Destroying Ksamil: tourism, migration and uncertainty in an "informal settlement" in southern Albania
Francesco Vietti (University of Milan-Bicocca)
Paper short abstract:
Ksamil is an informal settlement in southern Albania. In 2010 over 250 illegal houses built thanks to emigrants’ remittances were destroyed by local authorities. At the same time the economic crisis in Greece forced many migrants to return to Ksamil: today they have to live with their families in ruined houses waiting for an uncertain future.
Paper long abstract:
In Albania, informal settlement in and around urban areas started to emerge right after the collapse of the communist regime in 1991 with the removal of restriction on internal migration. Informal settlement in Ksamil started in the early 1990s on the former state olive farm. The current number of residents in the informal settlement is estimated at 4,000 people. Most of the residents have at least one family member working in Greece, sending remittances to their families. In the last decade Ksamil has become one of the most frequented coastal resorts in southern Albania, by both domestic and foreign tourists, but in June 2010 many buildings (over 250) were partially or totally destroyed. Local authorities responded to the massive dose of illegal housing, with police, bulldozers and the order to destroy the pillars of illegal constructions. The same bulldozers did not care about the dismantle of the debris and today Ksamil seems a bombed village. At the same time, the great economic crisis in Greece has forced many migrants to return to Ksamil and their families had to carved out safe spaces inside the damaged buildings. Living in a ruined house waiting for the next tourist season or the next attempt of emigration represents the way people in Ksamil manage their lives in an era of uncertainty.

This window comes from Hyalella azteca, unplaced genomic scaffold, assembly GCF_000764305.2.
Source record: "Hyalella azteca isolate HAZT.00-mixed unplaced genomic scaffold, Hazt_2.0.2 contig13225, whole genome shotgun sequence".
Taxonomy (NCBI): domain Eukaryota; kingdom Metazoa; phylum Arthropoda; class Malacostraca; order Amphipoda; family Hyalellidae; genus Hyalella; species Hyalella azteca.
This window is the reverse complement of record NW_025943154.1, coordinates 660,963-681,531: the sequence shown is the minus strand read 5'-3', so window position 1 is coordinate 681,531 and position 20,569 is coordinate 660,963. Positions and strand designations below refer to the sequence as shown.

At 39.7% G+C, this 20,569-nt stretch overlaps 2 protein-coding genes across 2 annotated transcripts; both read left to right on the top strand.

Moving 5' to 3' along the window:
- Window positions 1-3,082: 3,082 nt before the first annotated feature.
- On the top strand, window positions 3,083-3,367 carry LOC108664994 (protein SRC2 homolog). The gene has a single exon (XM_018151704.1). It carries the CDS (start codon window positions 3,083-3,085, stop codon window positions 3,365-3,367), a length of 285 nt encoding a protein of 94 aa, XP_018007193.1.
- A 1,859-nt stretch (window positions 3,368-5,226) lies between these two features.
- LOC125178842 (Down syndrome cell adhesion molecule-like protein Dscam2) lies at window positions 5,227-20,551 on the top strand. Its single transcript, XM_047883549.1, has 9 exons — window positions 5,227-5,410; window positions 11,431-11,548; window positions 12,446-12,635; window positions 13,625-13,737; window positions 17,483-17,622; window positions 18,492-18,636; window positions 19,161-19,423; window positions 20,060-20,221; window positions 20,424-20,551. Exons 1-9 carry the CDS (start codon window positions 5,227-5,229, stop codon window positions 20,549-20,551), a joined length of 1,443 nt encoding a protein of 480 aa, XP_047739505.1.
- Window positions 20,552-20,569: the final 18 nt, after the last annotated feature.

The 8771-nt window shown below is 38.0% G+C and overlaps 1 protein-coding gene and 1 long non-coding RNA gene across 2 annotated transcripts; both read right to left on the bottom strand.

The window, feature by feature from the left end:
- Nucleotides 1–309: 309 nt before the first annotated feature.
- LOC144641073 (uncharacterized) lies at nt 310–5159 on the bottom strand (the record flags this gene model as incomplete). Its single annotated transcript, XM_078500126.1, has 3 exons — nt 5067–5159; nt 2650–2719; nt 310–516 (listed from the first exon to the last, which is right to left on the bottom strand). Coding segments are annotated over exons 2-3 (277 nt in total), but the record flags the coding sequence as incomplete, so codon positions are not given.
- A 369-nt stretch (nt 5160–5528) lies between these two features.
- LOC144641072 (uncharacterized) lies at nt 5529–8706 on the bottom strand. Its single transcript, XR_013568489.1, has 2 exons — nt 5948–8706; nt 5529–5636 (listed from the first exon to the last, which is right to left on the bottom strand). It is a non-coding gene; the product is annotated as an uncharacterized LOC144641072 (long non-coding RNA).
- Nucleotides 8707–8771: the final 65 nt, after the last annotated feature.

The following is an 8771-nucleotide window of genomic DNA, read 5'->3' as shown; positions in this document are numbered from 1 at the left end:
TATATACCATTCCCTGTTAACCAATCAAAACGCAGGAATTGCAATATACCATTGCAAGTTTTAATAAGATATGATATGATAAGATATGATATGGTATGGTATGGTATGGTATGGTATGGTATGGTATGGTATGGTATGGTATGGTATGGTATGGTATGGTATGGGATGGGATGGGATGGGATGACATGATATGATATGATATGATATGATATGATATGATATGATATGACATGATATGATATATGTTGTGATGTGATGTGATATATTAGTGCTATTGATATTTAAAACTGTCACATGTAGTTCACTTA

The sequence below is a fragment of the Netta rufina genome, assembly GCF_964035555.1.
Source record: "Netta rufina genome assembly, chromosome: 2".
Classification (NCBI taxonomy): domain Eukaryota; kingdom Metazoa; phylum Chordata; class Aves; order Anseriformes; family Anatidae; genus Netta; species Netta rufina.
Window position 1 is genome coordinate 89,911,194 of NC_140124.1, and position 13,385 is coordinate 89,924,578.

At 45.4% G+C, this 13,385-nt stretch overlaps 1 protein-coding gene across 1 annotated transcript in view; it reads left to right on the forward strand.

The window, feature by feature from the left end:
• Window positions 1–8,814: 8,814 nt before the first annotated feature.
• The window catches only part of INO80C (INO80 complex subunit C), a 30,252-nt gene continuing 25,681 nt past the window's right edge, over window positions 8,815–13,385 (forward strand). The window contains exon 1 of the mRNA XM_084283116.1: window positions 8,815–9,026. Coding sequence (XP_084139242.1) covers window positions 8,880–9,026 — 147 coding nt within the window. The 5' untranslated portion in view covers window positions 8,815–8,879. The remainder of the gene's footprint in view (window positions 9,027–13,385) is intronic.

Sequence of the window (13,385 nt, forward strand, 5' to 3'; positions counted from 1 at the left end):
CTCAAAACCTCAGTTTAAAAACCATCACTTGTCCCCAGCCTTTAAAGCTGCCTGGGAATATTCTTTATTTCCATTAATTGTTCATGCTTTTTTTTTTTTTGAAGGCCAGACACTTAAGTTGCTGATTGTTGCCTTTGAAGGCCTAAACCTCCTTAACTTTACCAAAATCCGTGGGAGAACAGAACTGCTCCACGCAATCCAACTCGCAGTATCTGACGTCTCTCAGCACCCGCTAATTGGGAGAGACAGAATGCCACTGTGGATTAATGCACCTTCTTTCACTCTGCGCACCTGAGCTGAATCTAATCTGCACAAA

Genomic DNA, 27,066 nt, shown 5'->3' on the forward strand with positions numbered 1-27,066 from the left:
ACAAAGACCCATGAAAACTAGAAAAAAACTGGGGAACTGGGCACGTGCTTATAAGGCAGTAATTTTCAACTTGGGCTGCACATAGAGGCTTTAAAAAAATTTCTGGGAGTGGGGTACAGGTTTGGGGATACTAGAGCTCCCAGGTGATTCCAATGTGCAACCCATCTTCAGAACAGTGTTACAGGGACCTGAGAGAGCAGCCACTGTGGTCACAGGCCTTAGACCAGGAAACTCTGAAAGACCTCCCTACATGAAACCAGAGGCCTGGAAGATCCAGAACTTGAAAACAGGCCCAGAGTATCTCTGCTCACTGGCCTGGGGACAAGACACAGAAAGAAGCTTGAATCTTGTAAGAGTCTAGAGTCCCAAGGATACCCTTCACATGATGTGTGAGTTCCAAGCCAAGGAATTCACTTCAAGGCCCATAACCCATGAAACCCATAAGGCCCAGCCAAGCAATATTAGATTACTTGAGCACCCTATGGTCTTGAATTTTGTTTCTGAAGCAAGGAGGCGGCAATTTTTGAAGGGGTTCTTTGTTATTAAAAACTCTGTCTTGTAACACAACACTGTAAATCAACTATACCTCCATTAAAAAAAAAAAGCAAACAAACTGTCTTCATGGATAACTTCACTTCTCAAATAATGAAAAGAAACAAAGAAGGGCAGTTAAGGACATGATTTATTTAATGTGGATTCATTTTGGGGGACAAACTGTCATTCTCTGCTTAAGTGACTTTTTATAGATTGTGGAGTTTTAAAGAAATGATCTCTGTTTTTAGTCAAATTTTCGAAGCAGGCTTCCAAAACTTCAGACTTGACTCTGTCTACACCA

Uncertainty and disquiet in the Mediterranean region